flag

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Related to Mutex: semaphore, Mutex lock

flag

Lab medicine A determined value on a diagnostic test at or above which a certain action is taken; eg fasting glucose > 7.8 mmol/L–US: > 140 mg/dL, is a flag for notifying the attending physician, who might not otherwise suspect DM. See Decision level, Panic value, Red flag.

flag

(flag)
medical transcription Warning or caution by the transcriptionist to the author of a report, pointing out problems (e.g., missing date, dictation errors, equipment problems, or potentially inflammatory remarks). Flags contribute to risk management.

flag

(flag)
medical transcription warning or caution by the transcriptionist to the author of a report, pointing out problems (e.g., missing date, dictation errors, equipment problems, or potentially inflammatory remarks).

flag,

n 1. a type of indicator used for identification.
2. a label that signals the occurrence of some medical condition (“red flag”).

flag

see udder edema.
References in periodicals archive ?
The theorem below ensures that reliable channels (linear, replicated input, and mutex channels) cannot immediately cause deadlock.
In the second case, since the output end of a mutex channel cannot be put into a mutex channel (by the condition on type expressions), u must be [x.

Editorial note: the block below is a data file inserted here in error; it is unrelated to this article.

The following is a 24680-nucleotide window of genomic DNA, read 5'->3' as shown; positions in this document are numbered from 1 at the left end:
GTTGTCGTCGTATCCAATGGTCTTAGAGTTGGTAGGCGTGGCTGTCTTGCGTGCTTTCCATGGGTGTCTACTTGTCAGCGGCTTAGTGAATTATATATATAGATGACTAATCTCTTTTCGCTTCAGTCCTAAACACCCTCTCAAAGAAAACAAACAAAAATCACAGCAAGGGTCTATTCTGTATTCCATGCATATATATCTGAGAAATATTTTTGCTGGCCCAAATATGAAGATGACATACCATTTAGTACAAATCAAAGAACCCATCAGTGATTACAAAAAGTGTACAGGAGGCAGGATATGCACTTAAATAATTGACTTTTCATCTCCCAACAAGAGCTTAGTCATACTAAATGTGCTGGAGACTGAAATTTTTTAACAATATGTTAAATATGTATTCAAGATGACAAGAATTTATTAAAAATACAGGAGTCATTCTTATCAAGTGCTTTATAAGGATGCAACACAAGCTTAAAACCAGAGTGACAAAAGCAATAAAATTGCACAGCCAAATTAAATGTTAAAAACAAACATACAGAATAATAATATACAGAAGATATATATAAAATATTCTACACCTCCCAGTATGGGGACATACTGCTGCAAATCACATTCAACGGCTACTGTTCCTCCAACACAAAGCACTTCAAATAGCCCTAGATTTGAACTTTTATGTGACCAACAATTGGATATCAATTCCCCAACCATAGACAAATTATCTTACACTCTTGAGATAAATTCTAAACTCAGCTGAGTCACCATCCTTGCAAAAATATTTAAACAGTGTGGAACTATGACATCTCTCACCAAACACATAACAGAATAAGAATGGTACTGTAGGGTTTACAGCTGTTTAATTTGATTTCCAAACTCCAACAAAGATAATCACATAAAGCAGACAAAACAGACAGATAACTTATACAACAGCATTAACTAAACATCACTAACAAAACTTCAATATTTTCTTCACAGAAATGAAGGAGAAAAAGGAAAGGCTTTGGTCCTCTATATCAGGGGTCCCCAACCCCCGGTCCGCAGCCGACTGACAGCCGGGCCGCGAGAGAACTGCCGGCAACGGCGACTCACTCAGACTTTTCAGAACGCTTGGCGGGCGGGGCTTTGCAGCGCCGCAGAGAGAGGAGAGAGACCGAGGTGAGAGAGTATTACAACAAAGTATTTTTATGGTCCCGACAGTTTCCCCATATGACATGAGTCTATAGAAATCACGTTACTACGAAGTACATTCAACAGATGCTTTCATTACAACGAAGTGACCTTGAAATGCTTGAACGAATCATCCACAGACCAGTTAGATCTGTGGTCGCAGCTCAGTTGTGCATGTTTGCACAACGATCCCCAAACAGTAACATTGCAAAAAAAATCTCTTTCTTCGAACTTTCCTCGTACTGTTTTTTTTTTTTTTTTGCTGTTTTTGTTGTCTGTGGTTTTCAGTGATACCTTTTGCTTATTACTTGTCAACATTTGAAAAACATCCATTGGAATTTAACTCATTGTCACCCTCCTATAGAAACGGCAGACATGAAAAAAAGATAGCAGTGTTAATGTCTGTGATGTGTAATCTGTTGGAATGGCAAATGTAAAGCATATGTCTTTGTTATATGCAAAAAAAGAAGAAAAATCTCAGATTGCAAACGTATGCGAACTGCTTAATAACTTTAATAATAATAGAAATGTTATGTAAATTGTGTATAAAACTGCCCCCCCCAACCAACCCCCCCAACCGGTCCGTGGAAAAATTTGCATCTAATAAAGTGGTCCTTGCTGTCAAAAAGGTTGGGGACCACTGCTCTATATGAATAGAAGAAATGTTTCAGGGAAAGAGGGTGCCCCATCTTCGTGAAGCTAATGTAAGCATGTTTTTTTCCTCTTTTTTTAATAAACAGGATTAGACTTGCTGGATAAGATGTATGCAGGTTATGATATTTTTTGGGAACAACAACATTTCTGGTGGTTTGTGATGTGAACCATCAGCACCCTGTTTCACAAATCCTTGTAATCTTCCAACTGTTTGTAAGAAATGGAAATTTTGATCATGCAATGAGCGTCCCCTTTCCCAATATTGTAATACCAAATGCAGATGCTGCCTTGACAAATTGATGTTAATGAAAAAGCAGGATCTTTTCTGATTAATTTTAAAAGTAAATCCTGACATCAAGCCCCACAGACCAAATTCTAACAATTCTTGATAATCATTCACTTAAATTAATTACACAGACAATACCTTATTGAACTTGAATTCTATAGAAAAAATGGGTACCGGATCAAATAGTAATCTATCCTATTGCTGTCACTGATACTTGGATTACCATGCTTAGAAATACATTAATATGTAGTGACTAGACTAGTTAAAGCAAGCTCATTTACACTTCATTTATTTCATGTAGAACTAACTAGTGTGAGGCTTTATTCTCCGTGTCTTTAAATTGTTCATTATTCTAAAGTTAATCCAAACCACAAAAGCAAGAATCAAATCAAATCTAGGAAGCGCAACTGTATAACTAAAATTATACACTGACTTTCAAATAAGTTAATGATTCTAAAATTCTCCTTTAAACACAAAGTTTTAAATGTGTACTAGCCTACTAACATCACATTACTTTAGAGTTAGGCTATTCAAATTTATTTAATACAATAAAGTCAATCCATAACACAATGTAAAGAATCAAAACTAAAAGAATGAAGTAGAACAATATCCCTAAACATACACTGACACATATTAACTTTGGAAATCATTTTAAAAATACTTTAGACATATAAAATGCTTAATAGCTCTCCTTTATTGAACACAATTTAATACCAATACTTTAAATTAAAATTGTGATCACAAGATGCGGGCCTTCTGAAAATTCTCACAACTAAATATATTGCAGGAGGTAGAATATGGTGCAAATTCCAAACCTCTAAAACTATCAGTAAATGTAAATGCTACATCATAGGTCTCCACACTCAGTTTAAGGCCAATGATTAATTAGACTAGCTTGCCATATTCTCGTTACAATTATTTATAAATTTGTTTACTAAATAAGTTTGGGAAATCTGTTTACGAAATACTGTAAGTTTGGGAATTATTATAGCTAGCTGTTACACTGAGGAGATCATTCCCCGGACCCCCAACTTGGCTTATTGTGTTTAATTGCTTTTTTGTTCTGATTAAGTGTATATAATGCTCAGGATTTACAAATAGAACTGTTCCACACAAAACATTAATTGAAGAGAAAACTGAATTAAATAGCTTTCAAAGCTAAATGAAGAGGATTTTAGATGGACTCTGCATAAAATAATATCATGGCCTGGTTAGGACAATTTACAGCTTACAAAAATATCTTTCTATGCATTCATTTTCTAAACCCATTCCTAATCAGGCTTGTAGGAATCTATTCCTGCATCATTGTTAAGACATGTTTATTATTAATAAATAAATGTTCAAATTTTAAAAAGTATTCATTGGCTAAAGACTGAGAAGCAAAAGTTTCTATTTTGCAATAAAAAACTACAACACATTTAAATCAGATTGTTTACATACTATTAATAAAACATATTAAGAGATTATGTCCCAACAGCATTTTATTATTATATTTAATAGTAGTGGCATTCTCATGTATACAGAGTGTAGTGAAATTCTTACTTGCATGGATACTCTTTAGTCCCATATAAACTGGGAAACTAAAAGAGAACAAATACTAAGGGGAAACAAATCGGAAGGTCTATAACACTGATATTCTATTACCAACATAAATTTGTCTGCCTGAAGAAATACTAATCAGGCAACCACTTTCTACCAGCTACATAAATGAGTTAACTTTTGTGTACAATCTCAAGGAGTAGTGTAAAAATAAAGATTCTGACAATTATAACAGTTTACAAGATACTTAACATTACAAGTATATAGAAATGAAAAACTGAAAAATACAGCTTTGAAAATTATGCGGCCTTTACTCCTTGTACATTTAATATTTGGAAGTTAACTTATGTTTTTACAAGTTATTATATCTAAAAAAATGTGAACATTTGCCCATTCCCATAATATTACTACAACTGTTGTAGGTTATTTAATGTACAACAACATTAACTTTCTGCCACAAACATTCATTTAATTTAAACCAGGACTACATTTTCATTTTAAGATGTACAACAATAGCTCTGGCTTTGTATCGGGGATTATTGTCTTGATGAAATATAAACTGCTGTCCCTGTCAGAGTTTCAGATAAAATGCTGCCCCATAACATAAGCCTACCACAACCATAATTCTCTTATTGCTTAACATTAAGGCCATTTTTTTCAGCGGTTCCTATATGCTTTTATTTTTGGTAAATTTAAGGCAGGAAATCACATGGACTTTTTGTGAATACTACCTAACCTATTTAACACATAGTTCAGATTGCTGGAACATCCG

i'], is either an output on a mutex channel or a replicated input.
The above encoding uses a mutex channel flag to remember whether or not e has been evaluated, and another mutex channel r to memorize the value of e.
Unfortunately, because mutex channels are used, type information is not sufficient for reasoning about the uniqueness of the result.
In order to avoid simultaneous executions of methods of the same objects (that mw lead to inconsistency), a state is implemented by using a mutex channel.
In other words, the graph-expansion algorithm is uninformed by the goal of the planning problem, and as a result, time can be wasted by adding useless actions and their effects into the graph and reasoning about mutex relations involving these irrelevant facts.
Kambhampati modified the loop to first grow the planning graph backwards from the subgoals by an action and proposition level, then grow the graph forwards from the intersection of the initial state and the backward propositional fringe, including only ground actions that were added during backwards propagation and adding in mutex relations, then performing solution extraction if necessary.
Mutexes are monotonically decreasing: If mutex M between actions A and B is present at level i, then M is present at all previous action levels in which both A and B appear.
For mutex or nogood nodes, the label marks the last level at which the relation holds.
The primary difference stems from IPP'S mutex rules that state that two actions are marked as mutex only if their unconditional effects and preconditions are in conflict.
Second, both approaches use local consistency methods (for example, mutex propagation and propositional simplification) before resorting to exhaustive search.